By the time I became a professor in a Master’s of Library Science program, I was convinced of the necessity for teaching school library students about inquiry, teaching for inquiry, collaboration with classroom teachers, and the literacy and inquiry skills that all students need to learn. I know that there is increasing emphasis in graduate programs for school librarians across the United States on teaching and learning, inquiry, and the librarian’s role in integrating process skills with classroom content through collaboration. I suspect that every school library graduate program takes a slightly different approach, emphasizing some aspects more than others. I do not see a strong push toward inquiry-based teaching and learning emanating from most graduate education/school library preparation programs.
As I admitted, I did not really learn about inquiry in my own graduate education. Rather than focusing on pre-service preparation of school librarians, I think we might be better served to focus on supporting continuous and collaborative in-service education. The role of professional organizations, national and international standards, and accessible professional development may be pivotal in bringing the profession of school librarianship to a new level of understanding and implementation of inquiry principles and practice. The conversations facilitated by the FOSIL Group are an example of the collaborative effort that will have an impact.
This reminds me of John MacBeath’s observation that one of the most important lessons to come out of more than forty years of literature on school failure is that “teachers must recognize the limitations of teaching and become much more sophisticated in their understanding of learning”. MacBeath – Professor Emeritus in the Faculty of Education at the University of Cambridge – made this observation in 1993, and one could argue that we have become much more sophisticated in our understanding of learning, and arguably we have. However, for this to make any actual difference to learning, one would also have to argue that we have become much more sophisticated in our teaching for learning, especially independence of learning through inquiry, which is arguable.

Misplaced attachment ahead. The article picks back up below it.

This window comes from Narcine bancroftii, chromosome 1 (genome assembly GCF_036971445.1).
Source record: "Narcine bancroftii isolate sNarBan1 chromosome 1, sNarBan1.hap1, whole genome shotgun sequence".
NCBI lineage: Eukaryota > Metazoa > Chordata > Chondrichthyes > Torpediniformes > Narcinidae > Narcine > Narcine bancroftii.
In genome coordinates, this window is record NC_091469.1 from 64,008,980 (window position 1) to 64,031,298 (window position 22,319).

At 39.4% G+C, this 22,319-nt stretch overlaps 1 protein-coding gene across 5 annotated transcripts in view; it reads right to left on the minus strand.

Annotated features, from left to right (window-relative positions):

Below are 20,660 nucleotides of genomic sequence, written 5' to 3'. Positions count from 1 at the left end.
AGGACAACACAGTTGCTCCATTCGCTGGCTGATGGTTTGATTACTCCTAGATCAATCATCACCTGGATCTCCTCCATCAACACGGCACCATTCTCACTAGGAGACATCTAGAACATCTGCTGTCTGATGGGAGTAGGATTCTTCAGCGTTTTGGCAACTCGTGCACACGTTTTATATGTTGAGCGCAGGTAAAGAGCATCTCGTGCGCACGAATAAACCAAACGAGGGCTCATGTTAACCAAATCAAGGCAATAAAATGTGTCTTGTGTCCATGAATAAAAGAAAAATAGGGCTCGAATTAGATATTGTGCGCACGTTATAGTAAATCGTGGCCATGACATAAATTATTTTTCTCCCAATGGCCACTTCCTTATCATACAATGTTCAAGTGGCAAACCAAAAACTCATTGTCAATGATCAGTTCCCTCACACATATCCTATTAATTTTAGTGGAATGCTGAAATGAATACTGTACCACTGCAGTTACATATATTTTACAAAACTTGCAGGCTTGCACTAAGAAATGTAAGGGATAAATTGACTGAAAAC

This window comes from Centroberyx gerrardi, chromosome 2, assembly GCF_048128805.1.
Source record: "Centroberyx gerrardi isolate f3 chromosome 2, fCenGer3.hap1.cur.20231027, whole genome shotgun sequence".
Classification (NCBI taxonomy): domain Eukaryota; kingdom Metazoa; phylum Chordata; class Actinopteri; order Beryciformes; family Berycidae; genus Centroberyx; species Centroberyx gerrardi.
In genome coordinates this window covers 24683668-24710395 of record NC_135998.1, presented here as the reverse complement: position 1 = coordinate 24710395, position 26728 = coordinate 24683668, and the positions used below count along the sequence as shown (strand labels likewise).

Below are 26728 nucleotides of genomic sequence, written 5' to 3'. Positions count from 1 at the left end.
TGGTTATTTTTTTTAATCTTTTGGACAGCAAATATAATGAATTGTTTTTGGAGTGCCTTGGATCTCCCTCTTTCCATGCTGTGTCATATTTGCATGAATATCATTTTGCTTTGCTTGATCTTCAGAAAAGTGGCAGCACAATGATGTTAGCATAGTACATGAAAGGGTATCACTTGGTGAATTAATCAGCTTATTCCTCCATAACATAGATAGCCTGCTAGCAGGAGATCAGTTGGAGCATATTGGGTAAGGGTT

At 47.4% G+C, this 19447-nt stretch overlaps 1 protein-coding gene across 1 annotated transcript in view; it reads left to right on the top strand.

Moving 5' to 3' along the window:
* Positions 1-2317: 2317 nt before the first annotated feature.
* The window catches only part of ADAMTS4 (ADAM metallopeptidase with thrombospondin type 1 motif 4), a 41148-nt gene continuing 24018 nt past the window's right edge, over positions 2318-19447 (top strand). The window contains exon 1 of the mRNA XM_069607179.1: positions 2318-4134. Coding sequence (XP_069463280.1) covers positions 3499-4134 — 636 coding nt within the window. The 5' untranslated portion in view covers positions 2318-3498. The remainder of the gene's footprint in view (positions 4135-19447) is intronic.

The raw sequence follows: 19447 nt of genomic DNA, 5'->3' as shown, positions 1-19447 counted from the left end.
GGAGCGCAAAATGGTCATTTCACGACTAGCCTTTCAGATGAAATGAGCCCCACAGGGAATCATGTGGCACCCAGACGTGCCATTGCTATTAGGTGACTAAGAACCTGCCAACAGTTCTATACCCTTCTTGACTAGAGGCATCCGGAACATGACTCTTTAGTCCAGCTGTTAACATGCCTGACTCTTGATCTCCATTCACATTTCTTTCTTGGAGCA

There are no doubt many and complex reasons that combine to make “moving students as well as their teachers toward grasping the principles of inquiry an extremely formidable task” (see first post above). While these need to be addressed, perhaps we first need to take step back and ask why the effort required for this extremely formidable task is both worthwhile and an urgent necessity. What is at stake if we don’t make the effort, or make the effort but do not succeed?
I happen to be reading Neil Postman’s The End of Education: Redefining the Value of School, in which he writes (pp. x-xi):
Without a transcendent and honorable purpose schooling must reach its finish, and the sooner we are done with it the better. With such a purpose, schooling becomes the central institution through which the young may find reasons for continuing to educate themselves.
Might these be connected?